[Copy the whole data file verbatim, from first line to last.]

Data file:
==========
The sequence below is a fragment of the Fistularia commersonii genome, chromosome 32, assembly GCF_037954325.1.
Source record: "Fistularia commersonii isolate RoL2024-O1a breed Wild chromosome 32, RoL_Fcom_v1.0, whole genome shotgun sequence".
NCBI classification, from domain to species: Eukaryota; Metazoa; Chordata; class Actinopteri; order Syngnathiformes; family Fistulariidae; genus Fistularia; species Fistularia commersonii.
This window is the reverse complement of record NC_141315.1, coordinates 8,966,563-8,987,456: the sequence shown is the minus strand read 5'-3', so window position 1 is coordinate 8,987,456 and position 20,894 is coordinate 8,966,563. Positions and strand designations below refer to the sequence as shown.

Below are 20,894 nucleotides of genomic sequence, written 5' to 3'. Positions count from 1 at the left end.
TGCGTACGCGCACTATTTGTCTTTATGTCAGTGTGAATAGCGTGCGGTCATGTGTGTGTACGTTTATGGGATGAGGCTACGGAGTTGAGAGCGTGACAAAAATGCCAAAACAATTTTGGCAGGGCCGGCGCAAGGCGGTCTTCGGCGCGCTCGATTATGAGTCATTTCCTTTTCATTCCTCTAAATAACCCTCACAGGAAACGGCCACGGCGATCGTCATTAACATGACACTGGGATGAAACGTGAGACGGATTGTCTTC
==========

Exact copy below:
The sequence below is a fragment of the Fistularia commersonii genome, chromosome 32, assembly GCF_037954325.1.
Source record: "Fistularia commersonii isolate RoL2024-O1a breed Wild chromosome 32, RoL_Fcom_v1.0, whole genome shotgun sequence".
NCBI classification, from domain to species: Eukaryota; Metazoa; Chordata; class Actinopteri; order Syngnathiformes; family Fistulariidae; genus Fistularia; species Fistularia commersonii.
This window is the reverse complement of record NC_141315.1, coordinates 8,966,563-8,987,456: the sequence shown is the minus strand read 5'-3', so window position 1 is coordinate 8,987,456 and position 20,894 is coordinate 8,966,563. Positions and strand designations below refer to the sequence as shown.

Below are 20,894 nucleotides of genomic sequence, written 5' to 3'. Positions count from 1 at the left end.
TGCGTACGCGCACTATTTGTCTTTATGTCAGTGTGAATAGCGTGCGGTCATGTGTGTGTACGTTTATGGGATGAGGCTACGGAGTTGAGAGCGTGACAAAAATGCCAAAACAATTTTGGCAGGGCCGGCGCAAGGCGGTCTTCGGCGCGCTCGATTATGAGTCATTTCCTTTTCATTCCTCTAAATAACCCTCACAGGAAACGGCCACGGCGATCGTCATTAACATGACACTGGGATGAAACGTGAGACGGATTGTCTTC